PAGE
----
Now and then people bring me interesting cases. Some I win some I don’t. In this case, someone brought me vintage and I mean vintage Mac Color Classic that was having boot issues. The client needed me to recover the old plays he wrote.
Dead no power
So the first thing an Apple technician (Honestly this applies to Windows and Linux repairs too) does when they try to work on a machine is to assess the problem with the machine. This starts by listening to the customer’s story even if they are not tech-savvy and will get all the details wrong. This will at least get us to a starting point.
The customer told me the unit had no power and would not turn on. This is a big problem because no power means that I can’t access the data. Macintosh data recovery starts with power.
Repairing the logic board of a classic Mac will be extremely difficult and may not be cost effective for the customer.
No mouse or Keyboard …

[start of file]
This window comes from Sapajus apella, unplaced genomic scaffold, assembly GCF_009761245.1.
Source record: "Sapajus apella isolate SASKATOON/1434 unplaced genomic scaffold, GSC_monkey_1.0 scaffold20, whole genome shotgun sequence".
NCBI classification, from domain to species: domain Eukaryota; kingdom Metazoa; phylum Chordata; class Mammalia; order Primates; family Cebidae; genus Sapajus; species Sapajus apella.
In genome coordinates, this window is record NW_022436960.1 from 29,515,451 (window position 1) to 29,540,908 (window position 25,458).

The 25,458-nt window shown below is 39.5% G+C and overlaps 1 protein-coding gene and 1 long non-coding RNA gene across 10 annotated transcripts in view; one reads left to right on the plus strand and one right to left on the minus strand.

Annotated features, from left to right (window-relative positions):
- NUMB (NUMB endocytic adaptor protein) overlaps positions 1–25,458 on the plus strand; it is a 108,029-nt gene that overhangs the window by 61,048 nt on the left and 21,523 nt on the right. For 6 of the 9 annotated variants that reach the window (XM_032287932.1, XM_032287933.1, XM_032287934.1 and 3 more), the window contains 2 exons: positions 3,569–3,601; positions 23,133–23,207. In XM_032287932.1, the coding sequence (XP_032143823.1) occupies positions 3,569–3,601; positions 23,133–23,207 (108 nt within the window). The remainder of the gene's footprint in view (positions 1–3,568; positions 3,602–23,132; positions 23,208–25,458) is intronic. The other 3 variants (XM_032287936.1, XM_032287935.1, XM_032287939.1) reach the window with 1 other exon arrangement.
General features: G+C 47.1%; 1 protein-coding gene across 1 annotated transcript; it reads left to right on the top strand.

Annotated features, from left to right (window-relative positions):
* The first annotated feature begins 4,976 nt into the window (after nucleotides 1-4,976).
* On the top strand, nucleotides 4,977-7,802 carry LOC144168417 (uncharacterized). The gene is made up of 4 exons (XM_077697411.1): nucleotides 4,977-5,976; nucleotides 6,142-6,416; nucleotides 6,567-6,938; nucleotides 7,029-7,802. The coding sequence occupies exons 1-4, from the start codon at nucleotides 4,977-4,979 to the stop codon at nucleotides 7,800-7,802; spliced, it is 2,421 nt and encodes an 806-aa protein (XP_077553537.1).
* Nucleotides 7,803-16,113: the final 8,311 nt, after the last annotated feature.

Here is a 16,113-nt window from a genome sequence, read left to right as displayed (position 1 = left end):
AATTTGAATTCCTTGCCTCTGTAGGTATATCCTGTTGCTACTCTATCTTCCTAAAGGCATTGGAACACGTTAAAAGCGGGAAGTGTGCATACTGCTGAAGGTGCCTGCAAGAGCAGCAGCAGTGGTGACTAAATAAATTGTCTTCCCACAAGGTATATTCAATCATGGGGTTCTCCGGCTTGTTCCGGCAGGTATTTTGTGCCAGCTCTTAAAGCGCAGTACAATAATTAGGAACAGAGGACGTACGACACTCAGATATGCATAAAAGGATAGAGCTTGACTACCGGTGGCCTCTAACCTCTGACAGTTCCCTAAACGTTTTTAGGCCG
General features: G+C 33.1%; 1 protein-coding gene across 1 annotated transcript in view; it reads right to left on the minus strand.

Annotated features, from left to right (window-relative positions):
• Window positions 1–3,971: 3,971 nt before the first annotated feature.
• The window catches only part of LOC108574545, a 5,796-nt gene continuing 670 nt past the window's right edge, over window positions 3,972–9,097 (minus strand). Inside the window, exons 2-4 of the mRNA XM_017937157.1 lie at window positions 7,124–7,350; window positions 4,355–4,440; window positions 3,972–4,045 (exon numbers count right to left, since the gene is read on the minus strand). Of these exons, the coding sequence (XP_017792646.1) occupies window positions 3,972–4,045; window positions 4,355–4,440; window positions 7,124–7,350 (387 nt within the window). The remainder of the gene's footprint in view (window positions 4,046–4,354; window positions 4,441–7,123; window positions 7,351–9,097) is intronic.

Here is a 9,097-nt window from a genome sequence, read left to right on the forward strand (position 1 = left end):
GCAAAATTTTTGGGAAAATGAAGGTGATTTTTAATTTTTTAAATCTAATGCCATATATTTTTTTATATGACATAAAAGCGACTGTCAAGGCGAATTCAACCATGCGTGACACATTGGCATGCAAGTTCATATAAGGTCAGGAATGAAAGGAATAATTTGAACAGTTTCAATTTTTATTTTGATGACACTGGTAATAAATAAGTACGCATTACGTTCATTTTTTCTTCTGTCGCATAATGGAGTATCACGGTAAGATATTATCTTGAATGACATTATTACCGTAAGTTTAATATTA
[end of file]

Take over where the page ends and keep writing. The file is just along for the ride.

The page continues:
One of the other problems was that the customer did not bring the mouse or the keyboard with them. This is not normally an issue however the power button on this computer is actually on the keyboard.
Guess who just happens to have a vintage Mac Mouse and Keyboard in his collection? You guessed it Me!
Powering it on for the first time in years
The Macintosh Color Classic holds a special place in the hearts of Mac enthusiasts. With its compact form factor and a rainbow of colors on the screen, it’s a blast from the past that many of us fondly remember.
Whether you’re a seasoned Mac user or a newcomer to the world of vintage computing, you’re in for a treat. Watch as we power up this piece of Macintosh history and take a stroll down memory lane.
So, sit back, relax, and let’s experience the joy of booting up a Macintosh Color Classic for the first time in years
But what is the red color?
It is important to understand that the job is Macintosh data recovery not restoring the unit to full glory. It only needs to work once. While I love restoring old Macs it is not something that I can allow myself to be too distracted. However, I still need to see if that was part of the problem.
Turns out the whole motherboard of the computer slides out like one of those game cartridges from the 80s. What did I do.. what we did in the 80s … blow on the connections and re-incert the board.